The probability of Greece leaving the eurozone has jumped from virtually nothing to at least 20 percent since Syriza’s Jan. 25 election victory, the head of the German ZEW think tank told Reuters.
In an interview for a Reuters summit on the eurozone, ZEW chief Clemens Fuest said the government of Prime Minister Alexis Tsipras risked talking Greece out of the bloc with unrealistic plans, a scenario that no one wanted.
“There is concern in northern Europe about Greece being a bottomless pit, and I think Greece has to come up with a story about why this will not end up in permanent transfers flowing to Greece,” said Fuest, who is also a member of the academic advisory board of the German Finance Ministry.
On the probability before and after the election of Greece leaving the eurozone, he added: “I think it has jumped from close to zero to at least something like 20 percent.”
Promising to end five years of austerity, the new government has floated plans to swap sovereign debt for bonds with interest payments linked to economic growth – an idea that Fuest said could end up with Athens paying more.
“The downturn is hopefully over, so the Greek economy is stabilizing now at a low level,” he said. “What would happen now if we converted existing bonds into GDP-indexed bonds? Greece might end up paying more.”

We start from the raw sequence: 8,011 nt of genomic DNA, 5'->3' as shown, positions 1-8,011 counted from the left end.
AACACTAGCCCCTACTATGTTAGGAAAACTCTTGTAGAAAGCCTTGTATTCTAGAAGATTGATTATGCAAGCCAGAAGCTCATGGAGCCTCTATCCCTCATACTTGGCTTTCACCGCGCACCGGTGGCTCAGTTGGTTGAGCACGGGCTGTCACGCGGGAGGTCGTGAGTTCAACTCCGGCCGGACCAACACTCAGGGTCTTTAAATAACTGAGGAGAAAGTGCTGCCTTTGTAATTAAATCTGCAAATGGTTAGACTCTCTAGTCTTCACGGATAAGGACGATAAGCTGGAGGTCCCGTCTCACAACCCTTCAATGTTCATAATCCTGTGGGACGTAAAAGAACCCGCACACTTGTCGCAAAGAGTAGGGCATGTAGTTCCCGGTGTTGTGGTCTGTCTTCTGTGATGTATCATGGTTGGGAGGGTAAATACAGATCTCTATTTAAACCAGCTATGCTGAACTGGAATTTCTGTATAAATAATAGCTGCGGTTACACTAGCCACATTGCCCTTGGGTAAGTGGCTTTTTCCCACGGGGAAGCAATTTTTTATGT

Greek Finance Minister Yanis Varoufakis meets German Finance Minister Wolfgang Schaeuble on Thursday after holding talks with European Central Bank President Mario Draghi on Wednesday.
Fuest believed Berlin could be open to some flexibility on Greece’s debt once its economy was pushing ahead with reforms and growing again.
“I would say let’s address the growth issue first, let’s get the reforms through. They are necessary to get Greece back on track,” he said.
“If that is done, I think we shouldn’t exclude – and Germany shouldn’t exclude – negotiating the debt question. But the order of things is key, I believe.”
Fuest saw few gains for the wider eurozone from Germany investing more as it has been urged to by eurozone and G20 peers. “I think this is overestimated. The spillovers (to the rest of the eurozone) would be very small.”
Despite a jump in the ZEW’s survey on analyst and investor sentiment to an 11-month high in January, Fuest was concerned about the effect of the low oil price on Russia – an impact he believed would reverberate through eastern Europe and Germany.
“I think it (the low oil price) will have a devastating impact on the Russian economy, and I don’t think it will make eastern Europe a safer place,” he said, adding that the low oil price was now factored into sentiment indicators.
“Because the German economy depends so much on eastern Europe as well, I don’t see it surprising on the upside.”
The German government expects Europe’s largest economy to grow by 1.5 percent in 2015.